THE SLEEP-DEPRIVED BULLARD FAMILY TURNS TO JO FROST
TO TAME THEIR BOYS, ON ABC'S "SUPERNANNY"
"Bullard Family" - How can one exhausted couple cope with the demands of a thriving family business and two out-of-control youngsters? The toddler won't go to bed, and the older one has no respect for his parents, back-talking and mocking them at every turn. When parents lose hope and are desperate for answers, there's just one person to call. This is a job for "Supernanny," airing MONDAY, JANUARY 24 (10:00-11:00 p.m., ET) on the ABC Television Network.
The miracle worker is Jo Frost, a.k.a. Supernanny, Britain's hottest new TV star and godsend to desperate parents across the U.K. who were dazzled by her amazing results when her series debuted this summer, as she showed families the tools for transforming their children's wild ways. Her practical, no-nonsense style was honed over 15 years of nannying in the U.K. and the U.S. Now American families can tap into the secrets of this modern-day Mary Poppins.
Bryce and Jen Bullard are a Colorado couple who are struggling to manage a busy plumbing business and raise two unruly children. The Bullard household is chaotic, with work phones ringing off the hook and kids screaming late into the night. Jen is at the breaking point, as she tries to juggle her roles as secretary, homemaker and mother. The Bullard boys, two-year-old Rylan and six-year-old Brycie, have full rein of the house. Brycie constantly talks back to his parents, and baby Rylan refuses to sleep in his crib, shrieking at the top of his lungs at the mention of bedtime and spending hours delaying it. Jen and Bryce have very different views of parenting; Jen is more lenient, while Dad is quick to punish. In order for Bryce and Jen to gain control of their household, they must learn get on the same page with their discipline and follow the Supernanny method.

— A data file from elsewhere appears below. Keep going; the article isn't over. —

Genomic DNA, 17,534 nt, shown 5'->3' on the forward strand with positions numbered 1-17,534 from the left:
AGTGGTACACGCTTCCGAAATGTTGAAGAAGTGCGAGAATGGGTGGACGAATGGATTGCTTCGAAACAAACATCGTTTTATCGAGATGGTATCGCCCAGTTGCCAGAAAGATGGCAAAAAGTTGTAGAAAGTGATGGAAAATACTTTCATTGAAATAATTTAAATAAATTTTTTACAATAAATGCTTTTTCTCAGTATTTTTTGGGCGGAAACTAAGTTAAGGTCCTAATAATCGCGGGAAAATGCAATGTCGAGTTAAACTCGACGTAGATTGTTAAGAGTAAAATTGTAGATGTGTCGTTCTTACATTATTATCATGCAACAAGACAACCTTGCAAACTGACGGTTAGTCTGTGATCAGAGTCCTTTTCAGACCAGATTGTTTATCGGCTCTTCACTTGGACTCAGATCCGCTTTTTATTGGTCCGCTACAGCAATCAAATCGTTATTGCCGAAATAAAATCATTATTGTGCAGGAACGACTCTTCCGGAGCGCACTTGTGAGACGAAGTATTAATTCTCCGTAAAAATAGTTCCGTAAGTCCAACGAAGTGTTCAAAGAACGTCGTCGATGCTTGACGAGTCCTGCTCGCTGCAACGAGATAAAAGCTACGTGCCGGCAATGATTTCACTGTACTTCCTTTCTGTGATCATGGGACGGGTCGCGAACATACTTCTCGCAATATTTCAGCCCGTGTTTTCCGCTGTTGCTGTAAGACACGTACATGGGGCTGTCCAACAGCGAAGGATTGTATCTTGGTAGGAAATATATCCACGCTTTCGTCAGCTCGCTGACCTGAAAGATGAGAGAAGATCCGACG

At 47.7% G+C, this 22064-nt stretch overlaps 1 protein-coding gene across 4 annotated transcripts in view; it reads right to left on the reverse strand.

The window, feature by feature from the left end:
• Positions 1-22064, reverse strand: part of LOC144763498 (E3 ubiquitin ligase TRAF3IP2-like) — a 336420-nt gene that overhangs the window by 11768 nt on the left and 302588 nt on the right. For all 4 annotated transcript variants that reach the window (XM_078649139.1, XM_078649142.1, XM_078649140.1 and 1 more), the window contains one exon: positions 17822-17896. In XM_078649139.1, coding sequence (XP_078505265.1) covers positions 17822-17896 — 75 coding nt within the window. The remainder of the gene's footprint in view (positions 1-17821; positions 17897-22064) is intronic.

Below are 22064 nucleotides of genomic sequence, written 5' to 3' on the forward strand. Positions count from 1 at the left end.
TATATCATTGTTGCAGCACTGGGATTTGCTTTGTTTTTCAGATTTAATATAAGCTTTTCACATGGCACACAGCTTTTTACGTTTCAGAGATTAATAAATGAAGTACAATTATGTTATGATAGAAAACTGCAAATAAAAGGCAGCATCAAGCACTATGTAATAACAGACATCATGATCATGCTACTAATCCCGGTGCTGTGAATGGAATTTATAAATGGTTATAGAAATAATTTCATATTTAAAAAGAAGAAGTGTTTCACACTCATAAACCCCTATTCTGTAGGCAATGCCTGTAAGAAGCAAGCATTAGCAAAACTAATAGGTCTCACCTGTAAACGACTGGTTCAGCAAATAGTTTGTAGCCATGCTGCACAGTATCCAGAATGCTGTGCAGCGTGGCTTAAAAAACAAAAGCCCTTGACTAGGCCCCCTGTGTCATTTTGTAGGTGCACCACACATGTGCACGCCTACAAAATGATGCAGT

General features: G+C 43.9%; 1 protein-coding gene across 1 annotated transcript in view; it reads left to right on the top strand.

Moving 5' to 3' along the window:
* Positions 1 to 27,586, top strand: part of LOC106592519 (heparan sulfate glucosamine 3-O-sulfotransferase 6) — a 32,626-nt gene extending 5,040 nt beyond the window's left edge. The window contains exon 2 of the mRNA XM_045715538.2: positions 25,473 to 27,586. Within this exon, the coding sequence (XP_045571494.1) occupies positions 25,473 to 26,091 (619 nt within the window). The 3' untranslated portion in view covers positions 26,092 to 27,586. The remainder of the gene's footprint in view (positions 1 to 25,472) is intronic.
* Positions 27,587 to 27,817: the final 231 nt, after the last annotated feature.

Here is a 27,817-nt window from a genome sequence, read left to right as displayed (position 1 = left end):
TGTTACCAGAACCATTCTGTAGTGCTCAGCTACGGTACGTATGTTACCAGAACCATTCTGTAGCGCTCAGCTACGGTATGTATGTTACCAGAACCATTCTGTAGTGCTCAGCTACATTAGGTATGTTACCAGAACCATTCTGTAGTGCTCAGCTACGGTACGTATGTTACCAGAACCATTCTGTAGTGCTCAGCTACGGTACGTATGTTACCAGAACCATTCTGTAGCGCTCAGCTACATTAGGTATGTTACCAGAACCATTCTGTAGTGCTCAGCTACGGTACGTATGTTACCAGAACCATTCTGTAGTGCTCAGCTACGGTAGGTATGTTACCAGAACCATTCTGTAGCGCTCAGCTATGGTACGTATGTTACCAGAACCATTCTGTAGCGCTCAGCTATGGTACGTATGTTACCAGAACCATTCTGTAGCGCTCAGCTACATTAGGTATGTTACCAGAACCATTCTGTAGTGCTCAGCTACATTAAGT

Jo observes how the parents handle their day-to-day obstacles with their children. Once she's assessed the pitfalls, she works with the parents, instilling her tried-and-true methods for transforming unwanted behavior. Then, after demonstrating just how well the new style will work and getting unbelievable results from the children, the parents must fly solo with the Supernanny techniques. For several days they try to implement Jo's suggestions, and she revisits them at the end of the program to help keep them on track for the future. When parents witness Jo's results and -- even better -- achieve them on their own, they are truly believers in the Supernanny way. Best of all, children and adults alike can enjoy the lasting benefits of a more harmonious family life.
Nick Powell is the creator and executive producer of both the American and British versions of the show. Craig Armstrong is executive producer of the American version. "Supernanny" is produced by Ricochet, Ltd.
A TV parental guideline will be assigned closer to airdate.